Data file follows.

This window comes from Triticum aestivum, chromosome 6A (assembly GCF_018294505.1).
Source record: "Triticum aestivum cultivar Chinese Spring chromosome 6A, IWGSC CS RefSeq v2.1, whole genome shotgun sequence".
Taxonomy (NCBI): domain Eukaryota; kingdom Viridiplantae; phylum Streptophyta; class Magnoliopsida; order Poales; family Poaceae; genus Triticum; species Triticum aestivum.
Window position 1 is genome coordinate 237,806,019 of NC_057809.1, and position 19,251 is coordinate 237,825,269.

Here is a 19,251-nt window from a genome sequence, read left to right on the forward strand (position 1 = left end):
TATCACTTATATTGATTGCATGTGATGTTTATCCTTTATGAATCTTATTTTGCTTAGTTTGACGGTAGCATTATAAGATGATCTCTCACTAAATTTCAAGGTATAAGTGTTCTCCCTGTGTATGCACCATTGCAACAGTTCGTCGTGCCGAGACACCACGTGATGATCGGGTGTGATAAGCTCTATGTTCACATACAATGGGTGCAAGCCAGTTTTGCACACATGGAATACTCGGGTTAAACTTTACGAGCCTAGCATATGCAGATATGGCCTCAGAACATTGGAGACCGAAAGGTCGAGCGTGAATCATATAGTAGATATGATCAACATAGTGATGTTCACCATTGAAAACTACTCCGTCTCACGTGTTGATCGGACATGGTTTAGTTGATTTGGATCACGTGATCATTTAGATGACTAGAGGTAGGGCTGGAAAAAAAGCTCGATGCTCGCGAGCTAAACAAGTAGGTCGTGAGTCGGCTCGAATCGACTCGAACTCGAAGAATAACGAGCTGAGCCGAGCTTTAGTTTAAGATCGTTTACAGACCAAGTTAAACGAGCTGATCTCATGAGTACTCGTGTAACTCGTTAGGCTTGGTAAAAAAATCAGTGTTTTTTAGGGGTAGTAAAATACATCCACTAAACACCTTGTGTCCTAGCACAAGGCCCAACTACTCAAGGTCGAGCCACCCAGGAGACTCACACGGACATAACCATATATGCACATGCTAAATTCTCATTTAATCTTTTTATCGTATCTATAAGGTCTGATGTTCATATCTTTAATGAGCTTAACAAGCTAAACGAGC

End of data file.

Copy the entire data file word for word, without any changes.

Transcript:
This window comes from Triticum aestivum, chromosome 6A (assembly GCF_018294505.1).
Source record: "Triticum aestivum cultivar Chinese Spring chromosome 6A, IWGSC CS RefSeq v2.1, whole genome shotgun sequence".
Taxonomy (NCBI): domain Eukaryota; kingdom Viridiplantae; phylum Streptophyta; class Magnoliopsida; order Poales; family Poaceae; genus Triticum; species Triticum aestivum.
Window position 1 is genome coordinate 237,806,019 of NC_057809.1, and position 19,251 is coordinate 237,825,269.

Here is a 19,251-nt window from a genome sequence, read left to right on the forward strand (position 1 = left end):
TATCACTTATATTGATTGCATGTGATGTTTATCCTTTATGAATCTTATTTTGCTTAGTTTGACGGTAGCATTATAAGATGATCTCTCACTAAATTTCAAGGTATAAGTGTTCTCCCTGTGTATGCACCATTGCAACAGTTCGTCGTGCCGAGACACCACGTGATGATCGGGTGTGATAAGCTCTATGTTCACATACAATGGGTGCAAGCCAGTTTTGCACACATGGAATACTCGGGTTAAACTTTACGAGCCTAGCATATGCAGATATGGCCTCAGAACATTGGAGACCGAAAGGTCGAGCGTGAATCATATAGTAGATATGATCAACATAGTGATGTTCACCATTGAAAACTACTCCGTCTCACGTGTTGATCGGACATGGTTTAGTTGATTTGGATCACGTGATCATTTAGATGACTAGAGGTAGGGCTGGAAAAAAAGCTCGATGCTCGCGAGCTAAACAAGTAGGTCGTGAGTCGGCTCGAATCGACTCGAACTCGAAGAATAACGAGCTGAGCCGAGCTTTAGTTTAAGATCGTTTACAGACCAAGTTAAACGAGCTGATCTCATGAGTACTCGTGTAACTCGTTAGGCTTGGTAAAAAAATCAGTGTTTTTTAGGGGTAGTAAAATACATCCACTAAACACCTTGTGTCCTAGCACAAGGCCCAACTACTCAAGGTCGAGCCACCCAGGAGACTCACACGGACATAACCATATATGCACATGCTAAATTCTCATTTAATCTTTTTATCGTATCTATAAGGTCTGATGTTCATATCTTTAATGAGCTTAACAAGCTAAACGAGC